- Book report - Students will complete a novel and demonstrate their learning from the novel using their choice of book report format. I purchased Bryce Hedstrom's book Meaningful Reading Comprehension Checks and am going to give my students the option of doing Light Reading Book Report #2, 5,7, 9, 11, or 13 - They cannot use the same book report format within the same year.
- Speed Reading Graph from Eric Herman - I use these at the end of each semester for students to gain confidence in themselves and as an additional measure of their growth and achievement. During the week of review and finals, they read each story once and graph their words per minute as well as their score on a comprehension check. Once they score a 6 or below on two stories in a row, then I let them be done as I feel that's an indicator they've reached the limit of their comprehension. Ideally, students in Spanish 1A would be able to read roughly the first third to half of the stories while Spanish 1B would be able to read most of the stories 1-30 (but starting where they left off with Spanish 1A). This is NOT part of their grade - it's just another artifact measuring their growth and accomplishments.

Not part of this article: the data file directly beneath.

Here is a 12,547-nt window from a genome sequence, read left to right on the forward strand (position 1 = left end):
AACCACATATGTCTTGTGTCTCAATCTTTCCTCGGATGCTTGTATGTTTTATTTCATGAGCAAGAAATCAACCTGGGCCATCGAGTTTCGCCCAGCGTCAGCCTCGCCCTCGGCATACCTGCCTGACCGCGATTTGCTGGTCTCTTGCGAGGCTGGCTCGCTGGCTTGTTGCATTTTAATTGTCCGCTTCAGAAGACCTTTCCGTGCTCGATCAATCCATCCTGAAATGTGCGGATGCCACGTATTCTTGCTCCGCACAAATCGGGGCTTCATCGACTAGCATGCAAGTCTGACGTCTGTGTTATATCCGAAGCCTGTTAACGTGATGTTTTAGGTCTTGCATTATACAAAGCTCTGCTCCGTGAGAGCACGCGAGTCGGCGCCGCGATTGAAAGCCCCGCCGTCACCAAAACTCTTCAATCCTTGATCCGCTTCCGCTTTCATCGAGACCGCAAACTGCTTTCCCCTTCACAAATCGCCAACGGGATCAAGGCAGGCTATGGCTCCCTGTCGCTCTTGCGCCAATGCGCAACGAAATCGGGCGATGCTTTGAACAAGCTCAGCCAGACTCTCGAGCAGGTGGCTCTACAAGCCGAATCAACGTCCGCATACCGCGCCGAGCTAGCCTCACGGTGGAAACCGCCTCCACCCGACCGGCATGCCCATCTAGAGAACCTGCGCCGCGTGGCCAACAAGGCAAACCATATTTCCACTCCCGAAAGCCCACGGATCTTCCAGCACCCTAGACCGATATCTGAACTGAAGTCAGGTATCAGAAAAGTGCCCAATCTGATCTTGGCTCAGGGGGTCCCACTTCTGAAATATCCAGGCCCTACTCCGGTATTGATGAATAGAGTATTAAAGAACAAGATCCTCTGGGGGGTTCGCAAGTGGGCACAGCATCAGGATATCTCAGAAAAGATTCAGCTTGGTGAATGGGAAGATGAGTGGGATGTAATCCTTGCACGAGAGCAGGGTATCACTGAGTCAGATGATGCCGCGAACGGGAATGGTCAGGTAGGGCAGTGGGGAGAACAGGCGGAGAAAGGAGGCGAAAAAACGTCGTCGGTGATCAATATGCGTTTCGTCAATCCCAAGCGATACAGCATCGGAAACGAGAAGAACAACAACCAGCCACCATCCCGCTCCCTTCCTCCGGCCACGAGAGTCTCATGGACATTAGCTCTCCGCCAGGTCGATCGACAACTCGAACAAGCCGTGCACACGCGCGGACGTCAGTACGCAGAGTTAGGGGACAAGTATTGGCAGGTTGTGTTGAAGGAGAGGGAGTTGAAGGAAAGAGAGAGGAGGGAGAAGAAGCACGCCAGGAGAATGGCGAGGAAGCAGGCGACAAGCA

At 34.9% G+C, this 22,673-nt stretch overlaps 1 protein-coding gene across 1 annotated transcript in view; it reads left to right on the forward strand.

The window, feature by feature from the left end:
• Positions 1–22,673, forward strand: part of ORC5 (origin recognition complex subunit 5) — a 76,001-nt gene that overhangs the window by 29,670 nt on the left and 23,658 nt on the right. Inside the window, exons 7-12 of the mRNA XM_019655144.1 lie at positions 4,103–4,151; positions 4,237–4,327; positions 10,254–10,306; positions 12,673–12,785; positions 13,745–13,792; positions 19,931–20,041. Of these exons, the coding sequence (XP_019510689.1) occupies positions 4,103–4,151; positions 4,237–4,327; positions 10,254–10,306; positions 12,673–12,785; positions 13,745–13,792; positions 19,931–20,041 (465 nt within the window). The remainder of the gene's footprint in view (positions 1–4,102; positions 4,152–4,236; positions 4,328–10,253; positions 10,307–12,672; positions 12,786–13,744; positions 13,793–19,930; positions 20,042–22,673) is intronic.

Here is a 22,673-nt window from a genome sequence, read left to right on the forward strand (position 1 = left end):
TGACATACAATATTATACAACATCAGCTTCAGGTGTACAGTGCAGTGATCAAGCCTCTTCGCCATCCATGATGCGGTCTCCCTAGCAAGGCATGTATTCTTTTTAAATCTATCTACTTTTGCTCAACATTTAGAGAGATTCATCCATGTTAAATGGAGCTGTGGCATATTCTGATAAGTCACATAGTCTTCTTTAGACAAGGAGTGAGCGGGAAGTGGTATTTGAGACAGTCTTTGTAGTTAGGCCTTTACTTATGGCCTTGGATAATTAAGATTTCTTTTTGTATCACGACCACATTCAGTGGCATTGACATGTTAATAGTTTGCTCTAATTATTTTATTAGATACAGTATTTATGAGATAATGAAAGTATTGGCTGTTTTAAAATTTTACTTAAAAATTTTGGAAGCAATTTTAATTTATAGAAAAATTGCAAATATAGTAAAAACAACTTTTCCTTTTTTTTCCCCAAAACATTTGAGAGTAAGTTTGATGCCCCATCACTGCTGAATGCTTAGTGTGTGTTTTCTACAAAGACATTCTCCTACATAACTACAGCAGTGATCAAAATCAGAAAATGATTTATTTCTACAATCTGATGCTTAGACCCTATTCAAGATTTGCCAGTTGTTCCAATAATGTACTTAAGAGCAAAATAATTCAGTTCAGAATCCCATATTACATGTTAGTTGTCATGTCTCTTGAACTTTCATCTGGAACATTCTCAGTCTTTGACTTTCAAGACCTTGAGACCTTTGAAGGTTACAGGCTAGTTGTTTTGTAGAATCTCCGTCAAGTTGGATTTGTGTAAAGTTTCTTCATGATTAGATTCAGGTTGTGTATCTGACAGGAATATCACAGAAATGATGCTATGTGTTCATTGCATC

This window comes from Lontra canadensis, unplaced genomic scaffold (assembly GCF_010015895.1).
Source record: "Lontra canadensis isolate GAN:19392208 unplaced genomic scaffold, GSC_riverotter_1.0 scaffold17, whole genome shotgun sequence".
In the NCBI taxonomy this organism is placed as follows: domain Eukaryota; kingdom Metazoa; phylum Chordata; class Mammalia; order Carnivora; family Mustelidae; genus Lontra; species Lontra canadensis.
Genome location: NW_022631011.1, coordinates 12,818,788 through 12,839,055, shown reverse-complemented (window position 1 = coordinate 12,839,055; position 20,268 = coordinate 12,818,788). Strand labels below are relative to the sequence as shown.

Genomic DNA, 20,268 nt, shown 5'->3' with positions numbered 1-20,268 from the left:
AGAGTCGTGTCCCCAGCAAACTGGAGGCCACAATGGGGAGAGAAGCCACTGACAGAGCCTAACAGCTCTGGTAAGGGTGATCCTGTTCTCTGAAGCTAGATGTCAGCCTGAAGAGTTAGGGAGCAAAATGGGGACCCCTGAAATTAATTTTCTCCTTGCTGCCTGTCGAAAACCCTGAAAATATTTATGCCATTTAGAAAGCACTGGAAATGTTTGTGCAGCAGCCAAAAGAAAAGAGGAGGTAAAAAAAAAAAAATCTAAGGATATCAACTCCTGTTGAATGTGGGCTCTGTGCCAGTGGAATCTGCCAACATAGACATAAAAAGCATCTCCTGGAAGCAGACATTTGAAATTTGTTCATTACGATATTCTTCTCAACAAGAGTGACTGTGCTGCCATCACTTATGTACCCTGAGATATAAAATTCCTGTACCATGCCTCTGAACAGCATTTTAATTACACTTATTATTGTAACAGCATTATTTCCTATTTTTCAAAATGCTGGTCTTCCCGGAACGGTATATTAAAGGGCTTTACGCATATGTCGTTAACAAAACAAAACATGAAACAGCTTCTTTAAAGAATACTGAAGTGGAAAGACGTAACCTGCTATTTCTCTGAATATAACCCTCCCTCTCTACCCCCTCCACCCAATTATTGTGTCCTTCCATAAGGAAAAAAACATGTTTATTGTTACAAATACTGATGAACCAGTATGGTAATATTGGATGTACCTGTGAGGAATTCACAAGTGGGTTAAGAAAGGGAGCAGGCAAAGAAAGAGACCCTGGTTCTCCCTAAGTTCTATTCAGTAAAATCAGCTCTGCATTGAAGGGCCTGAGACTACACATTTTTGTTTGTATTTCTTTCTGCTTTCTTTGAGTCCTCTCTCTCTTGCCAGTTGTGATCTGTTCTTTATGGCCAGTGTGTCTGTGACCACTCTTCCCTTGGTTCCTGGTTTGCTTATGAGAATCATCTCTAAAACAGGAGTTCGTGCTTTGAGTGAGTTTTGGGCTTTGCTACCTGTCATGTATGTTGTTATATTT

- Syllabus - I put this in last because it does have important information, but we really don't use it as often as all of the other stuff. Putting it here is just a practicality decision.
- Back pocket: Questions for La Persona Especial - I have a handout with all of the pre-planned questions that might pop up in La Persona Especial or in other interpersonal speaking exercises (see Tina Hargaden's Interpersional Speaking Game/Rubric). They might also pop up on a final exam or review. In any case, it's useful for students to have a list of the questions that will come up that they should hopefully be able to ask or respond to organically at some point in the course, but I don't use this as a comprehensive list. I also feel it will help lower the anxiety for students who are called upon as La Persona Especial since they have a good idea of what questions have been or might be asked. I put this in the back pocket for quick access and so that it's easy to pull out and use if necessary.
Do you use interactive notebooks in your comprehensible input classes? What do you include and why? Are there things you choose not to include? Share your thoughts below!